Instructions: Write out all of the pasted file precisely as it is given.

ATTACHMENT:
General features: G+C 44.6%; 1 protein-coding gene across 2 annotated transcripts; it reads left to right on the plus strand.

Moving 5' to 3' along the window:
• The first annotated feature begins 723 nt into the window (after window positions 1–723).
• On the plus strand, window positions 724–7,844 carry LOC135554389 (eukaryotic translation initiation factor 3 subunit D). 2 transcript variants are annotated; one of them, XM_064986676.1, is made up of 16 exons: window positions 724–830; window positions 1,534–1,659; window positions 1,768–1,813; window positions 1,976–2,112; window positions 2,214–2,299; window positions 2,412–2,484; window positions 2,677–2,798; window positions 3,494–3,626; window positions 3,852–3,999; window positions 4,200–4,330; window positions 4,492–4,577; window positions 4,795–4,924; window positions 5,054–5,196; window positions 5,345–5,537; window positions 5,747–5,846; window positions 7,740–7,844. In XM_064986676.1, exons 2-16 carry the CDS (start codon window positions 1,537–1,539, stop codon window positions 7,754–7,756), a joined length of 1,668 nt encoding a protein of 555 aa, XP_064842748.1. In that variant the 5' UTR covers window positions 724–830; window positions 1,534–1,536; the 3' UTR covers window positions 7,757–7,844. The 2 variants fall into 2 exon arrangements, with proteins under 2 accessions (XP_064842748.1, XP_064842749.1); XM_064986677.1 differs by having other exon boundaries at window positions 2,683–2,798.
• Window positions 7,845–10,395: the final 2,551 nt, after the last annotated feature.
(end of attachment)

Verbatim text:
General features: G+C 44.6%; 1 protein-coding gene across 2 annotated transcripts; it reads left to right on the plus strand.

Moving 5' to 3' along the window:
• The first annotated feature begins 723 nt into the window (after window positions 1–723).
• On the plus strand, window positions 724–7,844 carry LOC135554389 (eukaryotic translation initiation factor 3 subunit D). 2 transcript variants are annotated; one of them, XM_064986676.1, is made up of 16 exons: window positions 724–830; window positions 1,534–1,659; window positions 1,768–1,813; window positions 1,976–2,112; window positions 2,214–2,299; window positions 2,412–2,484; window positions 2,677–2,798; window positions 3,494–3,626; window positions 3,852–3,999; window positions 4,200–4,330; window positions 4,492–4,577; window positions 4,795–4,924; window positions 5,054–5,196; window positions 5,345–5,537; window positions 5,747–5,846; window positions 7,740–7,844. In XM_064986676.1, exons 2-16 carry the CDS (start codon window positions 1,537–1,539, stop codon window positions 7,754–7,756), a joined length of 1,668 nt encoding a protein of 555 aa, XP_064842748.1. In that variant the 5' UTR covers window positions 724–830; window positions 1,534–1,536; the 3' UTR covers window positions 7,757–7,844. The 2 variants fall into 2 exon arrangements, with proteins under 2 accessions (XP_064842748.1, XP_064842749.1); XM_064986677.1 differs by having other exon boundaries at window positions 2,683–2,798.
• Window positions 7,845–10,395: the final 2,551 nt, after the last annotated feature.